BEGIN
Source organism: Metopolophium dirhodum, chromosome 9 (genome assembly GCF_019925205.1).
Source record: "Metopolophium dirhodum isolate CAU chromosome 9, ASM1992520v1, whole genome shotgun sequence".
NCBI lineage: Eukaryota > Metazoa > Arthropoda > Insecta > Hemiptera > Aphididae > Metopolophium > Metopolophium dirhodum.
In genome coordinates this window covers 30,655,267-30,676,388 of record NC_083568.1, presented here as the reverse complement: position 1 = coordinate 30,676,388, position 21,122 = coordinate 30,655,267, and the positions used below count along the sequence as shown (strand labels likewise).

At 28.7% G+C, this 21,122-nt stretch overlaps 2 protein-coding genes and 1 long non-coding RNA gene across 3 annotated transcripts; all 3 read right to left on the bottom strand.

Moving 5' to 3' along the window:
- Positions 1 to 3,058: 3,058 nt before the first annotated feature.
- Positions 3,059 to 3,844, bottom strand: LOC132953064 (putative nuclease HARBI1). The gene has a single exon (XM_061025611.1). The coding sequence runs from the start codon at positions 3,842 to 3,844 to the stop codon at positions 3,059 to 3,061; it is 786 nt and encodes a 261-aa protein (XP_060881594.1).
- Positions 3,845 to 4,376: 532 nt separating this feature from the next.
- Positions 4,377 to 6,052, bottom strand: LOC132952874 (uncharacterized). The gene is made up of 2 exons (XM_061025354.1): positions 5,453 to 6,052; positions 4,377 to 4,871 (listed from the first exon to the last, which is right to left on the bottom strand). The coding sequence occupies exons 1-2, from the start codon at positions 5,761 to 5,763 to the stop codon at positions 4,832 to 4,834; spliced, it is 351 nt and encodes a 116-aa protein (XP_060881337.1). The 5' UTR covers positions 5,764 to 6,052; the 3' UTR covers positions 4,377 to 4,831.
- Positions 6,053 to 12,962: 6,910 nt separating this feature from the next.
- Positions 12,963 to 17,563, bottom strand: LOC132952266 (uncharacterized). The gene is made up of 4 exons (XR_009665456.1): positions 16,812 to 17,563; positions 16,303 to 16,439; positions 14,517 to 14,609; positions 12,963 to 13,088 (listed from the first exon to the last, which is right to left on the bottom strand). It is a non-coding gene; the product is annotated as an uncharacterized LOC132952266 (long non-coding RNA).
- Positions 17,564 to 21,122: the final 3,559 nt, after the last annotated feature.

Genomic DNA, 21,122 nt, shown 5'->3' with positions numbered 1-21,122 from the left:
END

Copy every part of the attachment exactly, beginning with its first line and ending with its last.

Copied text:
Source organism: Metopolophium dirhodum, chromosome 9 (genome assembly GCF_019925205.1).
Source record: "Metopolophium dirhodum isolate CAU chromosome 9, ASM1992520v1, whole genome shotgun sequence".
NCBI lineage: Eukaryota > Metazoa > Arthropoda > Insecta > Hemiptera > Aphididae > Metopolophium > Metopolophium dirhodum.
In genome coordinates this window covers 30,655,267-30,676,388 of record NC_083568.1, presented here as the reverse complement: position 1 = coordinate 30,676,388, position 21,122 = coordinate 30,655,267, and the positions used below count along the sequence as shown (strand labels likewise).

At 28.7% G+C, this 21,122-nt stretch overlaps 2 protein-coding genes and 1 long non-coding RNA gene across 3 annotated transcripts; all 3 read right to left on the bottom strand.

Moving 5' to 3' along the window:
- Positions 1 to 3,058: 3,058 nt before the first annotated feature.
- Positions 3,059 to 3,844, bottom strand: LOC132953064 (putative nuclease HARBI1). The gene has a single exon (XM_061025611.1). The coding sequence runs from the start codon at positions 3,842 to 3,844 to the stop codon at positions 3,059 to 3,061; it is 786 nt and encodes a 261-aa protein (XP_060881594.1).
- Positions 3,845 to 4,376: 532 nt separating this feature from the next.
- Positions 4,377 to 6,052, bottom strand: LOC132952874 (uncharacterized). The gene is made up of 2 exons (XM_061025354.1): positions 5,453 to 6,052; positions 4,377 to 4,871 (listed from the first exon to the last, which is right to left on the bottom strand). The coding sequence occupies exons 1-2, from the start codon at positions 5,761 to 5,763 to the stop codon at positions 4,832 to 4,834; spliced, it is 351 nt and encodes a 116-aa protein (XP_060881337.1). The 5' UTR covers positions 5,764 to 6,052; the 3' UTR covers positions 4,377 to 4,831.
- Positions 6,053 to 12,962: 6,910 nt separating this feature from the next.
- Positions 12,963 to 17,563, bottom strand: LOC132952266 (uncharacterized). The gene is made up of 4 exons (XR_009665456.1): positions 16,812 to 17,563; positions 16,303 to 16,439; positions 14,517 to 14,609; positions 12,963 to 13,088 (listed from the first exon to the last, which is right to left on the bottom strand). It is a non-coding gene; the product is annotated as an uncharacterized LOC132952266 (long non-coding RNA).
- Positions 17,564 to 21,122: the final 3,559 nt, after the last annotated feature.

Genomic DNA, 21,122 nt, shown 5'->3' with positions numbered 1-21,122 from the left: